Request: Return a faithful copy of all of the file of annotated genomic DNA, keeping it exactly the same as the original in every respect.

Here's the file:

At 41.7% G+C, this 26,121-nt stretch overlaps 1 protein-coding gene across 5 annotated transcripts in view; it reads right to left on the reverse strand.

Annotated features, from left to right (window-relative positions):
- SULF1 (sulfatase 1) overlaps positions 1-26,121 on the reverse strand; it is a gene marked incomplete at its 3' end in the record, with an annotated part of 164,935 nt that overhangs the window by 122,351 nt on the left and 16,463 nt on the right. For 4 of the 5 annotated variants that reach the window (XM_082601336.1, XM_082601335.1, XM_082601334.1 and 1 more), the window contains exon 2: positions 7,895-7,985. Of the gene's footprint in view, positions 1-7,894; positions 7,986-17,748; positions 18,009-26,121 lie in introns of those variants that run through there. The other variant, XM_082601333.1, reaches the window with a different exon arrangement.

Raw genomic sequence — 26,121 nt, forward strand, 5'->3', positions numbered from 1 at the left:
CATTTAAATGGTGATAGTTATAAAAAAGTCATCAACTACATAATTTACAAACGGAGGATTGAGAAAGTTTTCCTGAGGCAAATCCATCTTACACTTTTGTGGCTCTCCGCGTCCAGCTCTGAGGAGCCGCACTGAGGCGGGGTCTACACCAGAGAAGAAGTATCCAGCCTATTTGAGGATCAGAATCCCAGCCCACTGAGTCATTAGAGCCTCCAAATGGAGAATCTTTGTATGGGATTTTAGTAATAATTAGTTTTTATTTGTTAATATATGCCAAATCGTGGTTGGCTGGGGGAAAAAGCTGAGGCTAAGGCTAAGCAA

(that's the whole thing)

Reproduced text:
At 41.7% G+C, this 26,121-nt stretch overlaps 1 protein-coding gene across 5 annotated transcripts in view; it reads right to left on the reverse strand.

Annotated features, from left to right (window-relative positions):
- SULF1 (sulfatase 1) overlaps positions 1-26,121 on the reverse strand; it is a gene marked incomplete at its 3' end in the record, with an annotated part of 164,935 nt that overhangs the window by 122,351 nt on the left and 16,463 nt on the right. For 4 of the 5 annotated variants that reach the window (XM_082601336.1, XM_082601335.1, XM_082601334.1 and 1 more), the window contains exon 2: positions 7,895-7,985. Of the gene's footprint in view, positions 1-7,894; positions 7,986-17,748; positions 18,009-26,121 lie in introns of those variants that run through there. The other variant, XM_082601333.1, reaches the window with a different exon arrangement.

Raw genomic sequence — 26,121 nt, forward strand, 5'->3', positions numbered from 1 at the left:
CATTTAAATGGTGATAGTTATAAAAAAGTCATCAACTACATAATTTACAAACGGAGGATTGAGAAAGTTTTCCTGAGGCAAATCCATCTTACACTTTTGTGGCTCTCCGCGTCCAGCTCTGAGGAGCCGCACTGAGGCGGGGTCTACACCAGAGAAGAAGTATCCAGCCTATTTGAGGATCAGAATCCCAGCCCACTGAGTCATTAGAGCCTCCAAATGGAGAATCTTTGTATGGGATTTTAGTAATAATTAGTTTTTATTTGTTAATATATGCCAAATCGTGGTTGGCTGGGGGAAAAAGCTGAGGCTAAGGCTAAGCAA